Lacrosse is the fastest growing sport in high schools around the country, and the bug has spread to perhaps a surprising place.
Wilmington’s Ferris School, the nationally-accredited treatment facility for convicted males aged 13-18, has introduced the sport into their student population for the first time this spring.
At first blush, it seems like a strange choice, baseball has long been the most popular sport for boys in the spring season, but Jack McDonough, the Depute Director of Youth Rehabilitative Services says lacrosse turned out to make more sense.
“We didn’t think baseball was the right fit, you have to play it from the time that you’re really young, but we felt lacrosse would be perfect. There’s a lot of running, a lot of the same defense as basketball.”
Playing sports is critical, according to McDonough, as they work to systematically improve the students who “are good people, but have been dealt a bad hand.”
“The great thing about sports,” McDonough added, “it exposes in all of us the good and the bad. Those moments that reveal some of those areas to work on, we’re able to take it into the building, and talk about it in the classroom, and talk about it in the field, which really helps these kids when they go home, and to their schools, and to their jobs.”
Lacrosse can be even harder hitting than football at times, but the Falcons choose to focus on the finesse part of the game in precision passing and dodges, as opposed to running an opponent over.
In fact, at one point during their game against Salesianum’s junior varsity, one Ferris player gets called for charging, and coach Emmanuel Carlis immediately ran over to the Salesianum coaches to apologize.
Carlis is getting quality help from U.S. Lacrosse, Wilmington Friends, and the University of Delaware’s club lacrosse team, and says everyone associated with Ferris in on a sharp learning curve.
“This is totally new for all of us, and if they can learn something new, and take that in life that they can do something new that they’re not experienced at and do well with it, that’s a lesson we can teach them.”
The lessons are soaking through. Ferris gets an early goal on a strong power move to bring the game to 2-1, setting off a boisterous celebration on the Falcons’ sideline.
Things weren’t always that smooth. Salesianum scored the next six goals, and those smiles begin to turn to frustration. A couple of players threaten to quick, but Carlis and his coaches were there with encouraging words.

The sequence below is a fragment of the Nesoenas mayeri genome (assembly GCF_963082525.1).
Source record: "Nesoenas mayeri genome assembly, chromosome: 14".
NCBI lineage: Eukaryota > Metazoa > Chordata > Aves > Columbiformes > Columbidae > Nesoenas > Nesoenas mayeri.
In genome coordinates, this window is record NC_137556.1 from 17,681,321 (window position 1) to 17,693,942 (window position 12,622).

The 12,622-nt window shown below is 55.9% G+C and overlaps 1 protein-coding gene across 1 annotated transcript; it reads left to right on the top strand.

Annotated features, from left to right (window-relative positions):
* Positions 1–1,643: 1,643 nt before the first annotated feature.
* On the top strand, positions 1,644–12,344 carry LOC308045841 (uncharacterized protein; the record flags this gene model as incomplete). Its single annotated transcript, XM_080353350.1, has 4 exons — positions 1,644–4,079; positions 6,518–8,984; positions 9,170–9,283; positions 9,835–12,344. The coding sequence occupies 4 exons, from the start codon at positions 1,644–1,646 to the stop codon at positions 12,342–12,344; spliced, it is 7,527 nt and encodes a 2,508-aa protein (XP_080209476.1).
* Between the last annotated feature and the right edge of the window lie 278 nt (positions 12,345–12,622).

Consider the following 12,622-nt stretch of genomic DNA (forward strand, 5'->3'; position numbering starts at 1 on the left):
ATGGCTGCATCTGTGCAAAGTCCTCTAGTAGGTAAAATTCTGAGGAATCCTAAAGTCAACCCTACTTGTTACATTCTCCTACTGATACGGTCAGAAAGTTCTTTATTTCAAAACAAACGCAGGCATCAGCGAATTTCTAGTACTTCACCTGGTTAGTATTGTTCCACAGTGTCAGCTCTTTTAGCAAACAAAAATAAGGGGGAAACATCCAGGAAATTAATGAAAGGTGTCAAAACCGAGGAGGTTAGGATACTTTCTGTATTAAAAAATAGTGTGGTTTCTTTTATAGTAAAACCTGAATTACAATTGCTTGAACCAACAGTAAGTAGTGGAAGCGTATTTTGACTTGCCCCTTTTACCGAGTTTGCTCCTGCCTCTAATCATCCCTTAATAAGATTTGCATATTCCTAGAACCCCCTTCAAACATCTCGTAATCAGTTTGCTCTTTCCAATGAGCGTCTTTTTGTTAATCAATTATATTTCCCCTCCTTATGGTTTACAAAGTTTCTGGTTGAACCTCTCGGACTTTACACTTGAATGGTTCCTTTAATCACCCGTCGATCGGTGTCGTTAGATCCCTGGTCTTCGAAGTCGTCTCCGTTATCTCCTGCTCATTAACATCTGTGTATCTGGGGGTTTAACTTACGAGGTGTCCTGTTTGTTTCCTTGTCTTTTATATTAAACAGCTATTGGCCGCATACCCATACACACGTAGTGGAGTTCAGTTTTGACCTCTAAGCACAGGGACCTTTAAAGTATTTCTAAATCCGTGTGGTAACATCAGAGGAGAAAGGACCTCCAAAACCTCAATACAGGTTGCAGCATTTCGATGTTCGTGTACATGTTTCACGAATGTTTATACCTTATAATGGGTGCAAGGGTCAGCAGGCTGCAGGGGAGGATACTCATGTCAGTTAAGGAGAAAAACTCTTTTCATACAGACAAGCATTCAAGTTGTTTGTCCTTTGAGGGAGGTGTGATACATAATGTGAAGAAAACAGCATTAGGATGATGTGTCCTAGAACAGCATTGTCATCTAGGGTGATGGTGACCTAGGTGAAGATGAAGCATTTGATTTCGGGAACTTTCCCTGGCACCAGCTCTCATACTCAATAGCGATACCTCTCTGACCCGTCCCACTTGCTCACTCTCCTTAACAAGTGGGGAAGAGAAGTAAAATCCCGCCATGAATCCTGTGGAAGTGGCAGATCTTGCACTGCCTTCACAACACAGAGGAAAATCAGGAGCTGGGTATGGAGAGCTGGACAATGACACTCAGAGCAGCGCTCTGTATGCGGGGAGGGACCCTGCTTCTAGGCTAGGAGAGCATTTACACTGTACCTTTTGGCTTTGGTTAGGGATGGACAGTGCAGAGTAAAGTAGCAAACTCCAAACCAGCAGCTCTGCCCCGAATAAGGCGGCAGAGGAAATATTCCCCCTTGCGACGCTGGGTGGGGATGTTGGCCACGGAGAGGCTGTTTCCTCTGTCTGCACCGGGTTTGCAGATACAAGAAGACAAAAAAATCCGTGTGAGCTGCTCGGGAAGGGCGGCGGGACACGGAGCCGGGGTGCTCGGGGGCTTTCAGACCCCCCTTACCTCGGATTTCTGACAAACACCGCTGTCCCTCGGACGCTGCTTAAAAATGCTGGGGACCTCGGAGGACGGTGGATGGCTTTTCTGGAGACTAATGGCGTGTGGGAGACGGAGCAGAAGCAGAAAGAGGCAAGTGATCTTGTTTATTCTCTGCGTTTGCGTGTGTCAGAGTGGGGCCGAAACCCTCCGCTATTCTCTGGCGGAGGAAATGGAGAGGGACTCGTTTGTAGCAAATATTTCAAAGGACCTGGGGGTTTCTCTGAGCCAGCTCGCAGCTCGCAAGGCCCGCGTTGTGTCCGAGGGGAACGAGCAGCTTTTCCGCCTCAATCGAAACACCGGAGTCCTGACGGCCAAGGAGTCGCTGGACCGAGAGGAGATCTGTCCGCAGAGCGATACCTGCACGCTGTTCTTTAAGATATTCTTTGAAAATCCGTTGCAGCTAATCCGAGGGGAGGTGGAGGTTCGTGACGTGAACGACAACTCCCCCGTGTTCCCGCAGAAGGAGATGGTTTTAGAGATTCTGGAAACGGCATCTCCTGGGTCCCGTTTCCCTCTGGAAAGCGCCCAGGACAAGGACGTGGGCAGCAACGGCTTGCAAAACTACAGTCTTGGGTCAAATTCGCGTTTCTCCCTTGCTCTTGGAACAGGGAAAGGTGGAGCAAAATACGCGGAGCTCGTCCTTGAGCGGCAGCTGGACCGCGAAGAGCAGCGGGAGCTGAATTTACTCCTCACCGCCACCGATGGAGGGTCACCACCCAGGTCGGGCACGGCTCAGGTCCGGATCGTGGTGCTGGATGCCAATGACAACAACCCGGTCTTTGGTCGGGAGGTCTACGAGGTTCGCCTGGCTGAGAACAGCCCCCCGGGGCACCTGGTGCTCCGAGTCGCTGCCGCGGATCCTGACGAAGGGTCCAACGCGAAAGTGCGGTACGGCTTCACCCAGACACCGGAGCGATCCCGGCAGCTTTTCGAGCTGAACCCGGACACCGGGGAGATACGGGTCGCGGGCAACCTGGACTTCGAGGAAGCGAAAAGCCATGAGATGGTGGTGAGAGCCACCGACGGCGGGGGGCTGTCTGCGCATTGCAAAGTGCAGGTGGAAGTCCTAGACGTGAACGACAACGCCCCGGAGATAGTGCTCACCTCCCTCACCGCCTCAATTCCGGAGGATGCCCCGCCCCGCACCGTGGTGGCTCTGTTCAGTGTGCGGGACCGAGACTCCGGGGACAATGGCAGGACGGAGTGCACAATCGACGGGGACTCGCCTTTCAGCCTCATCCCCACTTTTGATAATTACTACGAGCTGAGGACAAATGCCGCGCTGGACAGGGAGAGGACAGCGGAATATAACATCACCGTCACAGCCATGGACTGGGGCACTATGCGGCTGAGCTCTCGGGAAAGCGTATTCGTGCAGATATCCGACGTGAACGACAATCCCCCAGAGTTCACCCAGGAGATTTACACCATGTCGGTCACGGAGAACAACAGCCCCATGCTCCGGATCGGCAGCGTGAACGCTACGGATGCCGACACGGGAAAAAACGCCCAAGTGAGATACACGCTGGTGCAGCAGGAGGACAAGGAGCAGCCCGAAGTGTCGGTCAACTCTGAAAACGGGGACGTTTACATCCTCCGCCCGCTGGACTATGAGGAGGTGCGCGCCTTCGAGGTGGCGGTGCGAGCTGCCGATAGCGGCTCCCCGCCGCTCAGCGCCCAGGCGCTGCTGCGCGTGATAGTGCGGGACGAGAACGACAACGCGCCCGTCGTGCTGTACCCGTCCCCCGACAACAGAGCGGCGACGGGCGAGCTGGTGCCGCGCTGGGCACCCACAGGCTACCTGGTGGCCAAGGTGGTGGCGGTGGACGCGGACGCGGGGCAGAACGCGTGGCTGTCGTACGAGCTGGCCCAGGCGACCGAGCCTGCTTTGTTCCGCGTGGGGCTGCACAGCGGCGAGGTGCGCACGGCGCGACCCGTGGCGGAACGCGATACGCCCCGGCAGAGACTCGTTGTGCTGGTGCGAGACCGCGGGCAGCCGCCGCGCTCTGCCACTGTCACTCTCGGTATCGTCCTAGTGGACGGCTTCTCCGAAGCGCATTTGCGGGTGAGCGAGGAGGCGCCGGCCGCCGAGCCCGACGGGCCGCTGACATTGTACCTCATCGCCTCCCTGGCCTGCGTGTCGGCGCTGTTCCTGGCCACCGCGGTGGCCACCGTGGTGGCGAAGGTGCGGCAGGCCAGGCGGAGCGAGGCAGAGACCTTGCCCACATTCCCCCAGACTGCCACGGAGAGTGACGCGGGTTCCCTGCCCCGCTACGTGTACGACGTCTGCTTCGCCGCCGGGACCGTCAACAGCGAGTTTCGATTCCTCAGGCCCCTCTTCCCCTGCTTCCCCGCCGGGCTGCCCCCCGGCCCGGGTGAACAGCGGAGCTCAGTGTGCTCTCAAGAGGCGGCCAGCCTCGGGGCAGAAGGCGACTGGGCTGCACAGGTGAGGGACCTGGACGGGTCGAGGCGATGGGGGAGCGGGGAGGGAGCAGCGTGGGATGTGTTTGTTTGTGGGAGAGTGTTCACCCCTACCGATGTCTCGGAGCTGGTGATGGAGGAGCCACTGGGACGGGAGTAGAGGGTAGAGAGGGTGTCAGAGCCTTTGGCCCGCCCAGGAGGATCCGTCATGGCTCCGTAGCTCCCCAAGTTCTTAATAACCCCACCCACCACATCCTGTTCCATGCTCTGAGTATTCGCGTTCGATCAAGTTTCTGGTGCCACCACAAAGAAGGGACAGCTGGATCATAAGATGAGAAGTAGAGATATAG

“We have our challenges, it wasn’t easy today. Some kids go downhill, some kids go in the middle, and some kids stay up. That’s what we have to work with to keep them on the higher level.”
Ferris is the only school of its kind in the country with a lacrosse team, and to help, U.S. Lacrosse is planning a clinic with some of the best players in the country heading behind the secured walls next month to work with the team.
As the game began to wind down, Ferris found their second goal of the game, and the frustration wisked away again into the smiles you’d see on any sideline in that situation. One player, who the school asked not to be identified, said he’s proud of his team’s achievements, so far.
“You can see how much teamwork we have, and how much dedication we put into this lacrosse team, so it’s good to see it.”
After the game, you might not have known that Salesianum won the game, as Ferris celebrated with a huddle, and even a celebratory water bucket dumping onto the head of McDonough. It’s easy to forget that some of the students may be in there for serious crimes.
Many of these students will leave Ferris and head back to their schools with a new talent, and perhaps a team to try out for in the future.
Carlis said you can’t give up on his players.
“They’re kids. Give them a chance, they cry like kids, they’re needy like kids, they miss their parents like kids, they’re kids.”
And they are kids playing a fast-growing sport, and doing so impressively. Ferris has five more games remaining on their schedule, five more chances to learn the lessons that lacrosse, and all sports, bring to any young athlete.